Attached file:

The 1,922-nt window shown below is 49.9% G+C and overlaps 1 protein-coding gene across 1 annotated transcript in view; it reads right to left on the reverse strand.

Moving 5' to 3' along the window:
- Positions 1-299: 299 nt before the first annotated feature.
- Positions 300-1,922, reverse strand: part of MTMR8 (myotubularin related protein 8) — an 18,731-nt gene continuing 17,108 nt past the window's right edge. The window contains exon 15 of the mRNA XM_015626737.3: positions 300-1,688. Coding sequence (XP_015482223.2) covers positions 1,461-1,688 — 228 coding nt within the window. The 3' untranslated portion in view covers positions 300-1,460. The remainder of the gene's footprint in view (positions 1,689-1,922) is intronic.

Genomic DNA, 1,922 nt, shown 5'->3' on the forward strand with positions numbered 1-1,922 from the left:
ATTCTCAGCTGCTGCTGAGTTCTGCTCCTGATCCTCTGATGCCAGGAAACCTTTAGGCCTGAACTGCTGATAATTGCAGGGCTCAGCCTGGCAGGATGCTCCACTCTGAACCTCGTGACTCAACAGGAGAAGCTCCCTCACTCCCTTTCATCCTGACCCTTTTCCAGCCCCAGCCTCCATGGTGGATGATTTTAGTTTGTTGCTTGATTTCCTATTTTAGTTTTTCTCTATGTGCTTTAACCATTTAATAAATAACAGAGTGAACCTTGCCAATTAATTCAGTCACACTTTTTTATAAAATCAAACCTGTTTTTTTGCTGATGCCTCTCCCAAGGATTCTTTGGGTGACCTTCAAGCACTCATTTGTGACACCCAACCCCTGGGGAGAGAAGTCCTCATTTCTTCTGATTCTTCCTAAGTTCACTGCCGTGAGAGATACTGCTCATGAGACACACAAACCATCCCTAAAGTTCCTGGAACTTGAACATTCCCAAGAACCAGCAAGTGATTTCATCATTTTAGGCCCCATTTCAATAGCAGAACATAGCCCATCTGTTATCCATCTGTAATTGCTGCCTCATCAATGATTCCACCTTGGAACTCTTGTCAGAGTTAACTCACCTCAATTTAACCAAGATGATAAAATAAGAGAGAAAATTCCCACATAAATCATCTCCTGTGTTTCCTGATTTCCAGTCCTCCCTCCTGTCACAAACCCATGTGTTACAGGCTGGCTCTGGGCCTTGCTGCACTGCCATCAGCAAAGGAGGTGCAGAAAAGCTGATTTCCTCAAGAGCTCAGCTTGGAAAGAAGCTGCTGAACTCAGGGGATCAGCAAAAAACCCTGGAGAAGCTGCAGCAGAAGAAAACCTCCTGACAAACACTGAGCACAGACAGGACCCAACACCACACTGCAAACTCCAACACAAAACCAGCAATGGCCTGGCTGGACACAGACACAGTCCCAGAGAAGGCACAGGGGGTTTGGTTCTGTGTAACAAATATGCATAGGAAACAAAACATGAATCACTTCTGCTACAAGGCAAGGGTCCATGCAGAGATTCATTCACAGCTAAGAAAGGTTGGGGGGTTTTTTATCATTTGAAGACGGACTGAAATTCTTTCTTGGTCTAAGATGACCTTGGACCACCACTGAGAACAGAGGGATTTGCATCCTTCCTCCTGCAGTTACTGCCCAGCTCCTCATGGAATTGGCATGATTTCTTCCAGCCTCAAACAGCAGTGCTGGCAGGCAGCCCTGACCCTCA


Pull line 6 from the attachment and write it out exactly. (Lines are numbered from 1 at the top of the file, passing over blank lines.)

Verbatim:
ATTCTCAGCTGCTGCTGAGTTCTGCTCCTGATCCTCTGATGCCAGGAAACCTTTAGGCCTGAACTGCTGATAATTGCAGGGCTCAGCCTGGCAGGATGCTCCACTCTGAACCTCGTGACTCAACAGGAGAAGCTCCCTCACTCCCTTTCATCCTGACCCTTTTCCAGCCCCAGCCTCCATGGTGGATGATTTTAGTTTGTTGCTTGATTTCCTATTTTAGTTTTTCTCTATGTGCTTTAACCATTTAATAAATAACAGAGTGAACCTTGCCAATTAATTCAGTCACACTTTTTTATAAAATCAAACCTGTTTTTTTGCTGATGCCTCTCCCAAGGATTCTTTGGGTGACCTTCAAGCACTCATTTGTGACACCCAACCCCTGGGGAGAGAAGTCCTCATTTCTTCTGATTCTTCCTAAGTTCACTGCCGTGAGAGATACTGCTCATGAGACACACAAACCATCCCTAAAGTTCCTGGAACTTGAACATTCCCAAGAACCAGCAAGTGATTTCATCATTTTAGGCCCCATTTCAATAGCAGAACATAGCCCATCTGTTATCCATCTGTAATTGCTGCCTCATCAATGATTCCACCTTGGAACTCTTGTCAGAGTTAACTCACCTCAATTTAACCAAGATGATAAAATAAGAGAGAAAATTCCCACATAAATCATCTCCTGTGTTTCCTGATTTCCAGTCCTCCCTCCTGTCACAAACCCATGTGTTACAGGCTGGCTCTGGGCCTTGCTGCACTGCCATCAGCAAAGGAGGTGCAGAAAAGCTGATTTCCTCAAGAGCTCAGCTTGGAAAGAAGCTGCTGAACTCAGGGGATCAGCAAAAAACCCTGGAGAAGCTGCAGCAGAAGAAAACCTCCTGACAAACACTGAGCACAGACAGGACCCAACACCACACTGCAAACTCCAACACAAAACCAGCAATGGCCTGGCTGGACACAGACACAGTCCCAGAGAAGGCACAGGGGGTTTGGTTCTGTGTAACAAATATGCATAGGAAACAAAACATGAATCACTTCTGCTACAAGGCAAGGGTCCATGCAGAGATTCATTCACAGCTAAGAAAGGTTGGGGGGTTTTTTATCATTTGAAGACGGACTGAAATTCTTTCTTGGTCTAAGATGACCTTGGACCACCACTGAGAACAGAGGGATTTGCATCCTTCCTCCTGCAGTTACTGCCCAGCTCCTCATGGAATTGGCATGATTTCTTCCAGCCTCAAACAGCAGTGCTGGCAGGCAGCCCTGACCCTCA